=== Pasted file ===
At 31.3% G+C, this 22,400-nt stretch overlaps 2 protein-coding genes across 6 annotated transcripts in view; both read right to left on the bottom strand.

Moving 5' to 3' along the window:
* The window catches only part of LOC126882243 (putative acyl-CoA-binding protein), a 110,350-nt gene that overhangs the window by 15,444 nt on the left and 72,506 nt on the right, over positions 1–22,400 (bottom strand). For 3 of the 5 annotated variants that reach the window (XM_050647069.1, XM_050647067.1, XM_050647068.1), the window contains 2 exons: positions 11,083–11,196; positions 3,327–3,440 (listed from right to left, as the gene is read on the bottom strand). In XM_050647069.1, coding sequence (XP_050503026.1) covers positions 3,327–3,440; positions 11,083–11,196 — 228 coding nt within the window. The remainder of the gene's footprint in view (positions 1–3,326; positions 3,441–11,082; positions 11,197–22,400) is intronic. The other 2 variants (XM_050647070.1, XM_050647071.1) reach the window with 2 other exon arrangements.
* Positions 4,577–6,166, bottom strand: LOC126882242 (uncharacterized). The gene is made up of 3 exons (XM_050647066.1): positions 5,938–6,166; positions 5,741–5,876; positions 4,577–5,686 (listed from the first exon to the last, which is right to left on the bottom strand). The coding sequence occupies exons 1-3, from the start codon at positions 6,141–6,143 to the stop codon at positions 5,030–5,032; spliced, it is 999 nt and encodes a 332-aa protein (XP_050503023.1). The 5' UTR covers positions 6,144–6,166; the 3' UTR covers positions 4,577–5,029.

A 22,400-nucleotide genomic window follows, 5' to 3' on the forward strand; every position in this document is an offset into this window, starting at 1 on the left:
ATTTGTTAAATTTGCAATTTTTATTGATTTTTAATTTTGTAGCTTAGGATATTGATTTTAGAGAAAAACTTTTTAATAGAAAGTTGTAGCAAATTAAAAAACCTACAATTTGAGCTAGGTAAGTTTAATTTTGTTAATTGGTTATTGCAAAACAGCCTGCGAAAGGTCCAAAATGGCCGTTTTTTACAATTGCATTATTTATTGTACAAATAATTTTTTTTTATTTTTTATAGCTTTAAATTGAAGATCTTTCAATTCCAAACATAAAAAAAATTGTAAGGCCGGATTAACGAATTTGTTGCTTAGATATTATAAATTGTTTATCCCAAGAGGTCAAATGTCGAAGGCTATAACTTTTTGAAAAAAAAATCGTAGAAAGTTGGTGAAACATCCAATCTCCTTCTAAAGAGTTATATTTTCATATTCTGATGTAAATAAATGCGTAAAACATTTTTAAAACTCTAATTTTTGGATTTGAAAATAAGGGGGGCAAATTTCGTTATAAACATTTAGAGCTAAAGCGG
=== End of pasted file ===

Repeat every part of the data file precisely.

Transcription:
At 31.3% G+C, this 22,400-nt stretch overlaps 2 protein-coding genes across 6 annotated transcripts in view; both read right to left on the bottom strand.

Moving 5' to 3' along the window:
* The window catches only part of LOC126882243 (putative acyl-CoA-binding protein), a 110,350-nt gene that overhangs the window by 15,444 nt on the left and 72,506 nt on the right, over positions 1–22,400 (bottom strand). For 3 of the 5 annotated variants that reach the window (XM_050647069.1, XM_050647067.1, XM_050647068.1), the window contains 2 exons: positions 11,083–11,196; positions 3,327–3,440 (listed from right to left, as the gene is read on the bottom strand). In XM_050647069.1, coding sequence (XP_050503026.1) covers positions 3,327–3,440; positions 11,083–11,196 — 228 coding nt within the window. The remainder of the gene's footprint in view (positions 1–3,326; positions 3,441–11,082; positions 11,197–22,400) is intronic. The other 2 variants (XM_050647070.1, XM_050647071.1) reach the window with 2 other exon arrangements.
* Positions 4,577–6,166, bottom strand: LOC126882242 (uncharacterized). The gene is made up of 3 exons (XM_050647066.1): positions 5,938–6,166; positions 5,741–5,876; positions 4,577–5,686 (listed from the first exon to the last, which is right to left on the bottom strand). The coding sequence occupies exons 1-3, from the start codon at positions 6,141–6,143 to the stop codon at positions 5,030–5,032; spliced, it is 999 nt and encodes a 332-aa protein (XP_050503023.1). The 5' UTR covers positions 6,144–6,166; the 3' UTR covers positions 4,577–5,029.

A 22,400-nucleotide genomic window follows, 5' to 3' on the forward strand; every position in this document is an offset into this window, starting at 1 on the left:
ATTTGTTAAATTTGCAATTTTTATTGATTTTTAATTTTGTAGCTTAGGATATTGATTTTAGAGAAAAACTTTTTAATAGAAAGTTGTAGCAAATTAAAAAACCTACAATTTGAGCTAGGTAAGTTTAATTTTGTTAATTGGTTATTGCAAAACAGCCTGCGAAAGGTCCAAAATGGCCGTTTTTTACAATTGCATTATTTATTGTACAAATAATTTTTTTTTATTTTTTATAGCTTTAAATTGAAGATCTTTCAATTCCAAACATAAAAAAAATTGTAAGGCCGGATTAACGAATTTGTTGCTTAGATATTATAAATTGTTTATCCCAAGAGGTCAAATGTCGAAGGCTATAACTTTTTGAAAAAAAAATCGTAGAAAGTTGGTGAAACATCCAATCTCCTTCTAAAGAGTTATATTTTCATATTCTGATGTAAATAAATGCGTAAAACATTTTTAAAACTCTAATTTTTGGATTTGAAAATAAGGGGGGCAAATTTCGTTATAAACATTTAGAGCTAAAGCGG